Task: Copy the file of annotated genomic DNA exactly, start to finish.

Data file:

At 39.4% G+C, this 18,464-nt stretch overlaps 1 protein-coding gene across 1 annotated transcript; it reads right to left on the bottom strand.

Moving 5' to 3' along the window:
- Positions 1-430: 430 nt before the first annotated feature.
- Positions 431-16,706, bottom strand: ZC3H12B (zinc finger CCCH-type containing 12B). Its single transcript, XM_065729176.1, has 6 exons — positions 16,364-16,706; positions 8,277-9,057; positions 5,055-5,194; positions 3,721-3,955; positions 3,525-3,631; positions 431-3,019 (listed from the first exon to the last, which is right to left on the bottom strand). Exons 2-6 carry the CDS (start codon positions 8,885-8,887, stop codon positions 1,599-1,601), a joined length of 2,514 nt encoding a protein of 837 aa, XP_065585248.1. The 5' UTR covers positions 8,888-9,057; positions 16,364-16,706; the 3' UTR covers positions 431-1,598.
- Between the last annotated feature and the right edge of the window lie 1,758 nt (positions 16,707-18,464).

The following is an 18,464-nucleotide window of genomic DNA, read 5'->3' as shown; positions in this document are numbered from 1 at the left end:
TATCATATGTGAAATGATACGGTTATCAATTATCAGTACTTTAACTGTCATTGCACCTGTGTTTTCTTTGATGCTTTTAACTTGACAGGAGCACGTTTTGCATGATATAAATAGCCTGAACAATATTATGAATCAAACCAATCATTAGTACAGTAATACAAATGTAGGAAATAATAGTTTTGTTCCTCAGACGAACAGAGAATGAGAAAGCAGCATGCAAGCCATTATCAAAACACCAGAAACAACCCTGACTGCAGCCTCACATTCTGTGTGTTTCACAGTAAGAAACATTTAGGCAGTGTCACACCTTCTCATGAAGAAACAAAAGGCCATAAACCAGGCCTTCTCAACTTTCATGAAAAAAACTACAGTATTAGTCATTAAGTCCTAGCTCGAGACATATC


At 39.4% G+C, this 18,464-nt stretch overlaps 1 protein-coding gene across 1 annotated transcript; it reads right to left on the bottom strand.

Moving 5' to 3' along the window:
- Positions 1-430: 430 nt before the first annotated feature.
- Positions 431-16,706, bottom strand: ZC3H12B (zinc finger CCCH-type containing 12B). Its single transcript, XM_065729176.1, has 6 exons — positions 16,364-16,706; positions 8,277-9,057; positions 5,055-5,194; positions 3,721-3,955; positions 3,525-3,631; positions 431-3,019 (listed from the first exon to the last, which is right to left on the bottom strand). Exons 2-6 carry the CDS (start codon positions 8,885-8,887, stop codon positions 1,599-1,601), a joined length of 2,514 nt encoding a protein of 837 aa, XP_065585248.1. The 5' UTR covers positions 8,888-9,057; positions 16,364-16,706; the 3' UTR covers positions 431-1,598.
- Between the last annotated feature and the right edge of the window lie 1,758 nt (positions 16,707-18,464).

The following is an 18,464-nucleotide window of genomic DNA, read 5'->3' as shown; positions in this document are numbered from 1 at the left end:
TATCATATGTGAAATGATACGGTTATCAATTATCAGTACTTTAACTGTCATTGCACCTGTGTTTTCTTTGATGCTTTTAACTTGACAGGAGCACGTTTTGCATGATATAAATAGCCTGAACAATATTATGAATCAAACCAATCATTAGTACAGTAATACAAATGTAGGAAATAATAGTTTTGTTCCTCAGACGAACAGAGAATGAGAAAGCAGCATGCAAGCCATTATCAAAACACCAGAAACAACCCTGACTGCAGCCTCACATTCTGTGTGTTTCACAGTAAGAAACATTTAGGCAGTGTCACACCTTCTCATGAAGAAACAAAAGGCCATAAACCAGGCCTTCTCAACTTTCATGAAAAAAACTACAGTATTAGTCATTAAGTCCTAGCTCGAGACATATC